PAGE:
Biomass gasification-based olefins production - Process design and modeling
Conference poster, 2015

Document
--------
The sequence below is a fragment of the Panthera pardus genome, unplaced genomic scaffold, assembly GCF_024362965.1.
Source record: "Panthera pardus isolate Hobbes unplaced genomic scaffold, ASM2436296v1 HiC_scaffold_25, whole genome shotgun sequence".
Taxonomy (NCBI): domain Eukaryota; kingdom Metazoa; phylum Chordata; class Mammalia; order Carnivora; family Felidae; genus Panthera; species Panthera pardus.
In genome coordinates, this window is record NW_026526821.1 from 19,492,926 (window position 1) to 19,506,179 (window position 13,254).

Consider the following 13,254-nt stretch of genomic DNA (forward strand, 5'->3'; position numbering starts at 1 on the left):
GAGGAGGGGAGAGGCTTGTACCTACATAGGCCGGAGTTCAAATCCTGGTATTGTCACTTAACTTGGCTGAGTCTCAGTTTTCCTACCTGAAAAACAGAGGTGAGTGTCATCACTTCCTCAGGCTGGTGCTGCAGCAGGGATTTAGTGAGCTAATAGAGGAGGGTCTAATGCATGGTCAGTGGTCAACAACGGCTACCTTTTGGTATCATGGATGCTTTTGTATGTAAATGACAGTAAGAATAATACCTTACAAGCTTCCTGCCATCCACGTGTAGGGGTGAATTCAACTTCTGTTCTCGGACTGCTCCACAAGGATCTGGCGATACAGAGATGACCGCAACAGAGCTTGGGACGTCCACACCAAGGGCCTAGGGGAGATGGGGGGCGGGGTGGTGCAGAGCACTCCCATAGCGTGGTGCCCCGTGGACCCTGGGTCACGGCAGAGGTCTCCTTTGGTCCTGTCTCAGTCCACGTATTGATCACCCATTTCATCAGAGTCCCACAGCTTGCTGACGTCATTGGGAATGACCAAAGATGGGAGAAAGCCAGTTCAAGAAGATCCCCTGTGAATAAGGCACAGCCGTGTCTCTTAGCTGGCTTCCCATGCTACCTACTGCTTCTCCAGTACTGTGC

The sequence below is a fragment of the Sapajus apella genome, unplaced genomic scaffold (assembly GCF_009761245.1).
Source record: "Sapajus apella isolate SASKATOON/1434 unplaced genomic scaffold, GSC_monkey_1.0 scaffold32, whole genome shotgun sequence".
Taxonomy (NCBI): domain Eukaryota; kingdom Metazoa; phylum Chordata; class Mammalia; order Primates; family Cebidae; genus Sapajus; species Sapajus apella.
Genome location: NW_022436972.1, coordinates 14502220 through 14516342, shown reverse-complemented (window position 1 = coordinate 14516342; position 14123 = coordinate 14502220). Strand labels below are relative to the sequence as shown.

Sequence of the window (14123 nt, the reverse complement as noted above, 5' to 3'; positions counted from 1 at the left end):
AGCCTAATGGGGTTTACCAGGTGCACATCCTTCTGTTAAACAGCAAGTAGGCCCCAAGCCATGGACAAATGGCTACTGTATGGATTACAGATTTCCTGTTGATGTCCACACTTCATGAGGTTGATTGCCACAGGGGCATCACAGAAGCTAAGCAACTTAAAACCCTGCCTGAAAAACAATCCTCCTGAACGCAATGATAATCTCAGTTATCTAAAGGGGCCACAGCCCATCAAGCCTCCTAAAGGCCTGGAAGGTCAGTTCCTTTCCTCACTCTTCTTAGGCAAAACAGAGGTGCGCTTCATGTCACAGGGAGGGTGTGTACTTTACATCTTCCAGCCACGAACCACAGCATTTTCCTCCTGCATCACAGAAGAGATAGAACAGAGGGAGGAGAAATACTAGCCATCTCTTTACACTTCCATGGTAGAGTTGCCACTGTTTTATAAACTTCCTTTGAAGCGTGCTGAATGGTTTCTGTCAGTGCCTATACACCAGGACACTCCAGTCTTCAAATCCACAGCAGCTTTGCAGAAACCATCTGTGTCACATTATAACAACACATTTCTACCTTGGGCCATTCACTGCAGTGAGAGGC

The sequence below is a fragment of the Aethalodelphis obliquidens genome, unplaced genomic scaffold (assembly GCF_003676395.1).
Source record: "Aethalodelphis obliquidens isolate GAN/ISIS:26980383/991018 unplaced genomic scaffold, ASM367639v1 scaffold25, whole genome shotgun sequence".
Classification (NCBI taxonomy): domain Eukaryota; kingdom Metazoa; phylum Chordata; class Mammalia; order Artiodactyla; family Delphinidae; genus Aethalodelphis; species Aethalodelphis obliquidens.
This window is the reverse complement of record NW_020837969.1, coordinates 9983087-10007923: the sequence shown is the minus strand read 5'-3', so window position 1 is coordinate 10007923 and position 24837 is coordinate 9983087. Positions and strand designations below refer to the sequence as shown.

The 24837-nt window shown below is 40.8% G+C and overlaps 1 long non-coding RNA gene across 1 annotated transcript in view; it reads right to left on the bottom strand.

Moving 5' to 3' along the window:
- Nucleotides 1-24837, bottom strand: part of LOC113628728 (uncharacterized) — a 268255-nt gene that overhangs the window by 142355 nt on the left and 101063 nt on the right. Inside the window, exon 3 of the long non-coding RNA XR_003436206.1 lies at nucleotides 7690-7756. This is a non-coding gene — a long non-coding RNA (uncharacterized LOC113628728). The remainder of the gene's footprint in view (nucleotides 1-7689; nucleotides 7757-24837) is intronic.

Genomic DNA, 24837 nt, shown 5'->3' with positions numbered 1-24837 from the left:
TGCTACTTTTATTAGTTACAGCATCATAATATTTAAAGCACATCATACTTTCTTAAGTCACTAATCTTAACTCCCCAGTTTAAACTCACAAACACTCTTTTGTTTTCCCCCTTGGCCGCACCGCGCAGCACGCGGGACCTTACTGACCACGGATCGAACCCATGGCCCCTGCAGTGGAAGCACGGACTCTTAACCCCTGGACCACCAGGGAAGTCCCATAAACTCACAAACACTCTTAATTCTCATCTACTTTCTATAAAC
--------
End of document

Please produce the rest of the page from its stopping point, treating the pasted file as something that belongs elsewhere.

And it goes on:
The chemical industry sector is energy-intensive and currently heavily dependent on fossil feedstock. The most relevant option to reduce fossil feedstock dependence and greenhouse gas (GHG) emissions is to increasingly switch to renewable feedstock. One promising route to convert lignocellulosic biomass, such as forest residues, to value-added chemicals and materials is thermochemical gasification. This work presents the process design and process modeling results of a biomass-based olefins production process. The value chain investigated is thermochemical gasification of lignocellulosic biomass, gas cleaning and conditioning, followed by dimethyl ether (DME) synthesis, conversion to olefins, and upgrading. The DME-to-olefins (DTO) concept is very similar to the methanol-to-olefins (MTO) concept. Chang and Silvestri  found the only difference between the two concepts to be the methanol dehydration, without effect on the hydrocarbon distribution. Accordingly, the difference basically lies within the choice of intermediate chemical and associated syngas conditioning and synthesis. Mass and energy balances for the biomass-based olefins process were obtained using process simulation models. The modeling results were validated by comparing with information reported in the literature. The results from this study is to be used as input for a process integration study, conducted as a case study, involving an naphtha steam cracker plant at the core of a chemical cluster in Sweden that supplies neighboring sites with light olefins.